Should Pilots Take the Breath Test if Pulled Over for Suspicion of DWI?

By Bo Kalabus;
24-hour Jail Release: 214-402-4364

“Should I take the tests?” is the number one question I get asked in my practice regarding DWI arrests. For people in most professions, my usual answer corresponds with what I believe 99% of criminal defense attorneys think, which is “less is always best”. Simply put, the less evidence there is against you, specifically no field sobriety tests, no breath test, the better the case will be for you at trial. Yes, if you politely refuse the tests you will be arrested, but the end result may be an acquittal at trial due to lack of evidence.

For pilots however, my advice is totally different. For a pilot, especially a commercial pilot who earns a living flying, keeping peace with the FAA is the primary concern. In short, if a pilot refuses a breath or blood test, their license is in serious jeopardy.

Two things will red flag a pilot on a DWI stop and if either of these two events occur the FAA will assume the pilot has a substance abuse problem—even on a first offense. The first is if pilot refuses a breath or blood test and the second is if the pilot has a blood alcohol content (BAC) of over .15 (.08 is the legal limit in most states). The refusal or high BAC send strong signals to the FAA and you just can’t un-ring the bell if it happens.

So, what happens next? With a pending DWI case regardless of the BAC, the next medical examination for the pilot could be a huge shock. The AME will have no choice but to defer the FAA medical application. And that will end the flying until a time when the pilot can get his medical back. The trap door on the medical application is at line 18.v of FAA Form 8500-8, which asks the pilot to report “arrests, convictions and administrative actions”. When a pilot checks that box “yes” following a DWI arrest, the local AME will be required to transfer this application to the FAA’s aerospace medical certification division for further review.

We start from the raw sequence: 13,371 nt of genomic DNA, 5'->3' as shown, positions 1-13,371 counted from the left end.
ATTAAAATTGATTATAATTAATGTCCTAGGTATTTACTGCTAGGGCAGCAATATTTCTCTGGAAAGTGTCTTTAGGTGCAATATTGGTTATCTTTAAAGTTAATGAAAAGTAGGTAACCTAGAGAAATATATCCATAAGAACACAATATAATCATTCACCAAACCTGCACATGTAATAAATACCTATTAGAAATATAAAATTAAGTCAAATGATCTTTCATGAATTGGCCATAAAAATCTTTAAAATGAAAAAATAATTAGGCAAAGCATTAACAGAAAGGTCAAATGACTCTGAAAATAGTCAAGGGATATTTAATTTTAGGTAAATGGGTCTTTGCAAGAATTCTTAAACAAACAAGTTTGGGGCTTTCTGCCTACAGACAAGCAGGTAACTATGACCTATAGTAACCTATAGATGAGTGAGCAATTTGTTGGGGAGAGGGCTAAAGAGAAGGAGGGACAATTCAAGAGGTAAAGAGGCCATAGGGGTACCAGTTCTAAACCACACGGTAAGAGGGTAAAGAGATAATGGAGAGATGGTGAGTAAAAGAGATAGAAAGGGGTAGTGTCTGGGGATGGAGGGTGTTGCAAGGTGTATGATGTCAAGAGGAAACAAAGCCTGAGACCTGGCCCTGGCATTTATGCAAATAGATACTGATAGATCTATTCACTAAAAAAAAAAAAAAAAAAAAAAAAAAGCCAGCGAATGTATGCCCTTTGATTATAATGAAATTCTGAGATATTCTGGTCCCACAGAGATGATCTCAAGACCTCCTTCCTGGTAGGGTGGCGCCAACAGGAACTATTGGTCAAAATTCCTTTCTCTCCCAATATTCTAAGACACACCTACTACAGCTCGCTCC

If the medical application is deferred, it’s a long road back for the pilot. At that point, the pilot must receive a substance-abuse evaluation from a recognized counselor (DOT substance abuse professional) in order to be further considered for a medical certificate. This can be a very expensive and lengthy process. An AME cannot perform this evaluation without additional certification by the DOT (not the FAA). This makes the renewal process longer and more arduous.

As you can see, the choices people make can have a huge impact on their careers, especially if you have a professional license on the line, like a pilot. If you want to drink, take an Ubur. It’s just not worth it.

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